Wall Street Journal: As the U.S. and Iran prepare for Monday’s first diplomatic meeting between the two sides in more than a year, Tehran announced delivery of its first shipment of homemade “yellowcake” uranium—a troubling sign for Western governments seeking to contain the nation’s nuclear ambitions.
The Wall Street Journal
By JAY SOLOMON
GENEVA—As the U.S. and Iran prepare for Monday’s first diplomatic meeting between the two sides in more than a year, Tehran announced delivery of its first shipment of homemade “yellowcake” uranium—a troubling sign for Western governments seeking to contain the nation’s nuclear ambitions.
At the same time, significant differences have emerged over such basics as the terms and substance of the discussions on Tehran’s nuclear program set for Monday and Tuesday in Geneva.
Iran on Sunday announced it had delivered yellowcake, made from uranium ore from its Gachin mine near the Persian Gulf, to a fuel-conversion facility in the city of Isfahan. Yellowcake, a concentrated form of uranium, is the key feedstock needed to produce either fuel for a nuclear reactor, or the highly enriched uranium for atomic weapons. Iran’s successful development of the capacity to make its own yellowcake would make Tehran’s nuclear program less susceptible to outside pressure.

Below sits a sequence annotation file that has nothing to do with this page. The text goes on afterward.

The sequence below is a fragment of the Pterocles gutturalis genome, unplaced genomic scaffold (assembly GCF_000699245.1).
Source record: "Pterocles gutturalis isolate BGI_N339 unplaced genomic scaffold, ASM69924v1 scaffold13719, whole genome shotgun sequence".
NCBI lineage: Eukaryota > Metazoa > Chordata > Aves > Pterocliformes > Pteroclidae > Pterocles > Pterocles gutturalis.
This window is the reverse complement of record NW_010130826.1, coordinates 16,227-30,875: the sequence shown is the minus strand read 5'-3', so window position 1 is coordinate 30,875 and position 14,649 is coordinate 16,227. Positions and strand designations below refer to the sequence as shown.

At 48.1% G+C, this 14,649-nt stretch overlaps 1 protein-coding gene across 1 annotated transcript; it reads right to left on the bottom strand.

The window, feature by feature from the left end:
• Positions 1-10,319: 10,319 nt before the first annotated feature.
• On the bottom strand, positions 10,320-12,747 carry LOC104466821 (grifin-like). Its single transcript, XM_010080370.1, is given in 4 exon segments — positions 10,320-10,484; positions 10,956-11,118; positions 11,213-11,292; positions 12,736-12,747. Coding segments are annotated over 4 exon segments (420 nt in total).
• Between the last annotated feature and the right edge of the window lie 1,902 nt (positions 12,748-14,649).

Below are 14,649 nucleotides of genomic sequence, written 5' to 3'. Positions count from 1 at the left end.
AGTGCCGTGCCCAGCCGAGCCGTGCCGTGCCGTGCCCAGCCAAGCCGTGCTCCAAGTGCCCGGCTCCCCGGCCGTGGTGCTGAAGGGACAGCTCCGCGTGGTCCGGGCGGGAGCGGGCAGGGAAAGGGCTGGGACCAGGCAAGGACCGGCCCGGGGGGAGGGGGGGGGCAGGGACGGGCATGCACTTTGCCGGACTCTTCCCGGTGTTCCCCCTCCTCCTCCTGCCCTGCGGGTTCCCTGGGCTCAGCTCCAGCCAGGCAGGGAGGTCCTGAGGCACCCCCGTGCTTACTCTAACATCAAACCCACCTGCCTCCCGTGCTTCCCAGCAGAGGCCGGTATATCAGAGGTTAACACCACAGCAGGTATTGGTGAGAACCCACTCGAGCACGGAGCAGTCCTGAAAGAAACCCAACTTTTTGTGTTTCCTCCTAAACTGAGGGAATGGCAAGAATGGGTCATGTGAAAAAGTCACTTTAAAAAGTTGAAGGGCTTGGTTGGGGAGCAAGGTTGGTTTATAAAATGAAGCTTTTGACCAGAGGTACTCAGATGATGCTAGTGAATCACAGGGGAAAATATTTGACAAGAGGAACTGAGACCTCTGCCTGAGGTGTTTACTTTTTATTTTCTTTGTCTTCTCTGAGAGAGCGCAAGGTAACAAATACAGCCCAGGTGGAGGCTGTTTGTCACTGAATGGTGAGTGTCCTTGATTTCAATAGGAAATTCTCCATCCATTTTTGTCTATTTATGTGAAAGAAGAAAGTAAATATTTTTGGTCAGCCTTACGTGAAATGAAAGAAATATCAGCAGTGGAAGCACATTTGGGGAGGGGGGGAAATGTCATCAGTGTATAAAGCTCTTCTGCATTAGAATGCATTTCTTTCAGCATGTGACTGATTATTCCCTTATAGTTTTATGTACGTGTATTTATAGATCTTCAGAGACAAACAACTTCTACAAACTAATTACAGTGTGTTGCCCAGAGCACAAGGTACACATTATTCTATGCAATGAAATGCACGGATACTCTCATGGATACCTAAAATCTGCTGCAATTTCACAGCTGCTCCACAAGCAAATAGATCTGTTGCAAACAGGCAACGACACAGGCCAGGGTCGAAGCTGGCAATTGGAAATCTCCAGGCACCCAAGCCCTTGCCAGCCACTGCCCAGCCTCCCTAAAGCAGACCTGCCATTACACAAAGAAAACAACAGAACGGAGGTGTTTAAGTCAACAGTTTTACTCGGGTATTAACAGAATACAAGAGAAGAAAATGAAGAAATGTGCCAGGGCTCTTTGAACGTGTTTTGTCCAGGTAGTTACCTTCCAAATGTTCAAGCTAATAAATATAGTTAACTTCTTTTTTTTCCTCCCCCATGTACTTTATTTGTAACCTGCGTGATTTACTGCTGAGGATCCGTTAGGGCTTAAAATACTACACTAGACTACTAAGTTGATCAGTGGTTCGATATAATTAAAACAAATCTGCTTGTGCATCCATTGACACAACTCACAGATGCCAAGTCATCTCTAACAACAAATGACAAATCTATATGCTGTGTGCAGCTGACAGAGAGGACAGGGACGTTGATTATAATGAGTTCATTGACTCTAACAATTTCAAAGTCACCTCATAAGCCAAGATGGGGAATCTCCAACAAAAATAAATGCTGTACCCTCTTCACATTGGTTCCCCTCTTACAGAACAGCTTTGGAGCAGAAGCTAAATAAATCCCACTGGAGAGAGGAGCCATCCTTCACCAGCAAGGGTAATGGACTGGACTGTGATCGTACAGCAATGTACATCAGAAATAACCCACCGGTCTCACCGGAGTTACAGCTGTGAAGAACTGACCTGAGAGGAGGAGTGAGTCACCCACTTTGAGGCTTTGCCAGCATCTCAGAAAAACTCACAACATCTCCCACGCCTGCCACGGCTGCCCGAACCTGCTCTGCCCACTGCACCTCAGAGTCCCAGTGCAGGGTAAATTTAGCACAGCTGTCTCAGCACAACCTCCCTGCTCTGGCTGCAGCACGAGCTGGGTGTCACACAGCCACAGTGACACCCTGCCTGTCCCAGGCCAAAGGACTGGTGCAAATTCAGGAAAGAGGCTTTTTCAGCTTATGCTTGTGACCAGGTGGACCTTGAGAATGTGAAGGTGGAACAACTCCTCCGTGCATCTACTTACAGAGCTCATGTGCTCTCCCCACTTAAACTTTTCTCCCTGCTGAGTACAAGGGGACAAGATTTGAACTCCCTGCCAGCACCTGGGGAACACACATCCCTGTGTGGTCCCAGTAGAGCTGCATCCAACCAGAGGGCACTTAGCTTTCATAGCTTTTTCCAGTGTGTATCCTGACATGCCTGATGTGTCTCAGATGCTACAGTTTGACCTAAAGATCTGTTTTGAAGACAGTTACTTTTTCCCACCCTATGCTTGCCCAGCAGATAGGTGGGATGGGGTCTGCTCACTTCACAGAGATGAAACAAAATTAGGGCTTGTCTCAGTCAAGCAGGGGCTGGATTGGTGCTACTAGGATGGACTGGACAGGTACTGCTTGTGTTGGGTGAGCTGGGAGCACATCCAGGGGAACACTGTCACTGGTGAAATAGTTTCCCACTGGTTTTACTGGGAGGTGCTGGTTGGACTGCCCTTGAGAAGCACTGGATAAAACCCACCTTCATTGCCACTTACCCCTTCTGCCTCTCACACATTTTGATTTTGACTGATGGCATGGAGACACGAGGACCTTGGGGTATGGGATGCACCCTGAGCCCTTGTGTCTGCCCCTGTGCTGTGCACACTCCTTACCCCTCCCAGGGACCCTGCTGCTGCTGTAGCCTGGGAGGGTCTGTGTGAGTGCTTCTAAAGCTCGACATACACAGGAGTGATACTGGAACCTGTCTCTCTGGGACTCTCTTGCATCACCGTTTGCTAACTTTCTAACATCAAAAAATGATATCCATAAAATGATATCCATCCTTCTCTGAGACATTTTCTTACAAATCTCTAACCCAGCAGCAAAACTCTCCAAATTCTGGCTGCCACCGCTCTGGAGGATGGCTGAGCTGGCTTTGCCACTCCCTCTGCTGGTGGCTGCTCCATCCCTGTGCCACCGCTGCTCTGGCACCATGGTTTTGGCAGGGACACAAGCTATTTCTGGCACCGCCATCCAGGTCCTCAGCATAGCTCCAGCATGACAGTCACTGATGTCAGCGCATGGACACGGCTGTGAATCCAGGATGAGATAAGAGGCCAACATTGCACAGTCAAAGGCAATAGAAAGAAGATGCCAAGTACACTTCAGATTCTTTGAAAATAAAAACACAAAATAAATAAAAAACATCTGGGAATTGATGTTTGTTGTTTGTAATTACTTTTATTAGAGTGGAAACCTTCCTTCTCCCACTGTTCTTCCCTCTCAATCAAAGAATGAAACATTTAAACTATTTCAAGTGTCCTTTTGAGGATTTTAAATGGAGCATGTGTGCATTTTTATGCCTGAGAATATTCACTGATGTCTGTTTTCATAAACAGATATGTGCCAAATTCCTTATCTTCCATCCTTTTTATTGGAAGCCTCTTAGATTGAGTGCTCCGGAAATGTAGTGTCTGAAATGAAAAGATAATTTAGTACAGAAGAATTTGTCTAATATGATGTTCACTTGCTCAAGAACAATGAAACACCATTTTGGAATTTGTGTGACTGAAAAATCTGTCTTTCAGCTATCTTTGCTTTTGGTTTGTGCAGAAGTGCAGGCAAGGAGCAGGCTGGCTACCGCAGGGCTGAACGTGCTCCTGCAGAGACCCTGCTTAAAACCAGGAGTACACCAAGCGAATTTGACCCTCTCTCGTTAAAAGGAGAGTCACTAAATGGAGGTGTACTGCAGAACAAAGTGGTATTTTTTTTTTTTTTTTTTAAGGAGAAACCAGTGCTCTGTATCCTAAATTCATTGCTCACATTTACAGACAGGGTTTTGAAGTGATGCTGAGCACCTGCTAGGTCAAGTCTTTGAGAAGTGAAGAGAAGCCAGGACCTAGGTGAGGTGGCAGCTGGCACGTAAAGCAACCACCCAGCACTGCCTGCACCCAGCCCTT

The quality of the yellowcake in the delivery isn’t known. Nuclear experts believe that Iran’s uranium deposits are too small and low-grade to sustain a nuclear power program, though it is already believed to have enough low-enriched uranium to produce atomic weapons.
Ali Akbar Salehi, head of Iran’s Atomic Energy Organization, said the delivery, marking the first time domestically produced yellowcake would be used at a key nuclear plant, represented a major step forward in its program. “This means that Iran has become self-sufficient in the entire fuel cycle,” he told Iranian state television Sunday in Tehran.
“No matter how much effort they put into their sanctions…our nuclear activities will proceed and they will witness greater achievements in the future,” Mr. Salehi said, adding that Iran’s nuclear advances are only for peaceful purposes.